Numerical expressions in natural language ("n", "more than n", "about n", "at most n", etc.) have been the subject of much recent debate in semantics and pragmatics. From a theoretical standpoint, these constitute a useful testbed for ideas about alternatives in pragmatic reasoning, typicality effects, and modality in semantic representations.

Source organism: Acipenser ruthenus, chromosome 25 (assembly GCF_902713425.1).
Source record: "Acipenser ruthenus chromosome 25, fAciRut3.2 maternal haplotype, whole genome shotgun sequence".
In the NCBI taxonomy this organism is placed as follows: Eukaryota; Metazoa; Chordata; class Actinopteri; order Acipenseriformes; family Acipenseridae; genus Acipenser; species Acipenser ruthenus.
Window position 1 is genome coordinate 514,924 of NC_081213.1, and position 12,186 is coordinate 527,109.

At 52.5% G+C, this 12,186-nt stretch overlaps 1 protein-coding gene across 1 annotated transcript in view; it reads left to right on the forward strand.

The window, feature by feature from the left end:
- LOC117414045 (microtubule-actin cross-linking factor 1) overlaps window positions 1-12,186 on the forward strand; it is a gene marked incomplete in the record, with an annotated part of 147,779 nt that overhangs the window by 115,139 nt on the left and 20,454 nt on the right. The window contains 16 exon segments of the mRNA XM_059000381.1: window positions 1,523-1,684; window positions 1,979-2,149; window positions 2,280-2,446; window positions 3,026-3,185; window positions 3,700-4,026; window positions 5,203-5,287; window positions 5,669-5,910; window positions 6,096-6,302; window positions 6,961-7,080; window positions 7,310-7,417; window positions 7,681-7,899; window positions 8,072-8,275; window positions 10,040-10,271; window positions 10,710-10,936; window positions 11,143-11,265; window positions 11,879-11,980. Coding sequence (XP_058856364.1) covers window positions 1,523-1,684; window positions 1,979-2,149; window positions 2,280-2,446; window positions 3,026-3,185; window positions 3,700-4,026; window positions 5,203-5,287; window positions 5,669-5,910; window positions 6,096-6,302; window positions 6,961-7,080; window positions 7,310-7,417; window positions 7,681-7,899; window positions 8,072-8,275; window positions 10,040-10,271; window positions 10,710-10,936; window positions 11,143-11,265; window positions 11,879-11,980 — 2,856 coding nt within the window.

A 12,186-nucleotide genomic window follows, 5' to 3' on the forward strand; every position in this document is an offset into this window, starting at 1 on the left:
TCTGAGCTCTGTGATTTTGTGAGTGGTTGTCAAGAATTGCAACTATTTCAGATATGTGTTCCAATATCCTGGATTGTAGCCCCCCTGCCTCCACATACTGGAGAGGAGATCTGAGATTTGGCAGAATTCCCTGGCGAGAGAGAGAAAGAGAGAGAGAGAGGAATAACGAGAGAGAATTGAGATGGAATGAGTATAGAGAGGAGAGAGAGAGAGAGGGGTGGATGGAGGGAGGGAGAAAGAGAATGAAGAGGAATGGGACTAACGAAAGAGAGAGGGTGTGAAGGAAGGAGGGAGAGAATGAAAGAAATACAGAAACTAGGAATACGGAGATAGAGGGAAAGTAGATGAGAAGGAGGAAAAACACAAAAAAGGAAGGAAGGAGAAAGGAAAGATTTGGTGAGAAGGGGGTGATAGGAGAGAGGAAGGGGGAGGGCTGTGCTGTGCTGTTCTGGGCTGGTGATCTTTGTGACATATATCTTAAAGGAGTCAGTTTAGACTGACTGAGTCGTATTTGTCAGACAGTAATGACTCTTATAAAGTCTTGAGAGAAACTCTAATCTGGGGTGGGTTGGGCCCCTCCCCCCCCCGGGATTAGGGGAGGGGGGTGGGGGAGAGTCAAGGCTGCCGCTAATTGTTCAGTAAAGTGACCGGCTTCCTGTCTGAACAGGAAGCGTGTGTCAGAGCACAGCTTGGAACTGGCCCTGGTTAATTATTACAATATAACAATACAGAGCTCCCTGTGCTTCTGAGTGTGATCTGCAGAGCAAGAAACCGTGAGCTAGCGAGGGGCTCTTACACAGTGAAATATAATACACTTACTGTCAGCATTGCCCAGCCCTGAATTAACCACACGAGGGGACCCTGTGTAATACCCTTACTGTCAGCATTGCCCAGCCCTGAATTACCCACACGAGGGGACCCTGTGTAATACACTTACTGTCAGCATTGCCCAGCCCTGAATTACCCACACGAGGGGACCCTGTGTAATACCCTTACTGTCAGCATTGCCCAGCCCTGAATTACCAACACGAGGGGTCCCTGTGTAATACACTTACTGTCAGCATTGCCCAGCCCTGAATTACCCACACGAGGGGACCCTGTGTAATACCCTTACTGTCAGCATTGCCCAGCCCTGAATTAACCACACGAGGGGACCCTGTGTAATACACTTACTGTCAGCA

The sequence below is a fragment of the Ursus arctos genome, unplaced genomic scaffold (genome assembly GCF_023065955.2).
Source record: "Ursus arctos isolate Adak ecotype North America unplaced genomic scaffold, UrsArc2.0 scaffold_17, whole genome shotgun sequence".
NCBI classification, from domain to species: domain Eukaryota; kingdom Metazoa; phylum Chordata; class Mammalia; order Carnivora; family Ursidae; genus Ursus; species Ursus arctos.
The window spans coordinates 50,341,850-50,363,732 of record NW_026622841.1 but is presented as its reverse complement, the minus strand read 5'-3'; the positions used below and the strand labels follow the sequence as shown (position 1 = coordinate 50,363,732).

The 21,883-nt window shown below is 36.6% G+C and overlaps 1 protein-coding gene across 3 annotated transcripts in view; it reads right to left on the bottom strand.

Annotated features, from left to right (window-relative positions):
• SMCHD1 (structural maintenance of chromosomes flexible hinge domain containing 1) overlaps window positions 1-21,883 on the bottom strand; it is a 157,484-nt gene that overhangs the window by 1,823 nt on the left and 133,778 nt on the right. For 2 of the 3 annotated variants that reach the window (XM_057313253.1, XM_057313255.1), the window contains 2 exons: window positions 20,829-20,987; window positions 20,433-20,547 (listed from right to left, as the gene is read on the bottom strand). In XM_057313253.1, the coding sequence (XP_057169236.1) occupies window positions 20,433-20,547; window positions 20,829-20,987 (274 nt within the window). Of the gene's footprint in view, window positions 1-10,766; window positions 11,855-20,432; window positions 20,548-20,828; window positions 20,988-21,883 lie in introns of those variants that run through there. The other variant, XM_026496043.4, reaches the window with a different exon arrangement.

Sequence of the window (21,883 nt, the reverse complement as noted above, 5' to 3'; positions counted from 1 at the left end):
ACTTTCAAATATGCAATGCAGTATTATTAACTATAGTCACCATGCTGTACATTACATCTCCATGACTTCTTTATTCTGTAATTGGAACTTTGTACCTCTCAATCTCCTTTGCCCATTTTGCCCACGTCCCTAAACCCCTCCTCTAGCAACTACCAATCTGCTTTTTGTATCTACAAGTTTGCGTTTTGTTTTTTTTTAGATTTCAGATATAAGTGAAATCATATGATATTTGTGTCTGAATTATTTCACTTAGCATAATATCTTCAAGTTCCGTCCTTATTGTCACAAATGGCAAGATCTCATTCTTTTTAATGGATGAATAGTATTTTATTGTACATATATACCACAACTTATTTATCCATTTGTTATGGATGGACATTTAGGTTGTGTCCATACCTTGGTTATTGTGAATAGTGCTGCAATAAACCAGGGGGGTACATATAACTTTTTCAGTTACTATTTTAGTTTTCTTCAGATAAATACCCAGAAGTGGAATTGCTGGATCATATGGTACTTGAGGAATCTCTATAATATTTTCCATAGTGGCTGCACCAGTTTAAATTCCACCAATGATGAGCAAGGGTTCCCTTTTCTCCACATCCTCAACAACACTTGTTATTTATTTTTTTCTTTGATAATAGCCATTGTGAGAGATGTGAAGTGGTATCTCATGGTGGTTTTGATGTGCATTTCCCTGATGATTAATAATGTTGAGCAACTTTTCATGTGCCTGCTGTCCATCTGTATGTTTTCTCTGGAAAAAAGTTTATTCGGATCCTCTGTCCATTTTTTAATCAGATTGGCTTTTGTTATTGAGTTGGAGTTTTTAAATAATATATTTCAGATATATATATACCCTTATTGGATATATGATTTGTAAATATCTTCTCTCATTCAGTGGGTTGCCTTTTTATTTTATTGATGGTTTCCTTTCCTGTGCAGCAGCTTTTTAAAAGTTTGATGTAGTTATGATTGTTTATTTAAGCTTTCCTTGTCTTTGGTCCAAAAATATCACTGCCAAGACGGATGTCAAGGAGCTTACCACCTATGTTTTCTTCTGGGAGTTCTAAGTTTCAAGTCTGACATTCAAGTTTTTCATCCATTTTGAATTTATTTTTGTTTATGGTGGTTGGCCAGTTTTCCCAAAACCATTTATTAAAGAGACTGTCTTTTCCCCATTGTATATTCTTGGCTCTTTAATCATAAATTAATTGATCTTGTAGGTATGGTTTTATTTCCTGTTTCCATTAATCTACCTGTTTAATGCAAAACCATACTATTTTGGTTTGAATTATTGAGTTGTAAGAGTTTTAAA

In practical terms, such expressions are also of interest because they are widely used for conveying high-stakes information. A rich tradition of research has studied how people use such information in decision-making, and this has furnished evidence for irrationalities in human reasoning ("cognitive biases"). However, work on rationality has tended to assume that numerical quantity expressions should receive their (naïve) semantic interpretations in reasoning tasks. In this talk, I discuss whether and to what extent the subtleties of pragmatic interpretation of number weigh against the evidence for certain cognitive biases.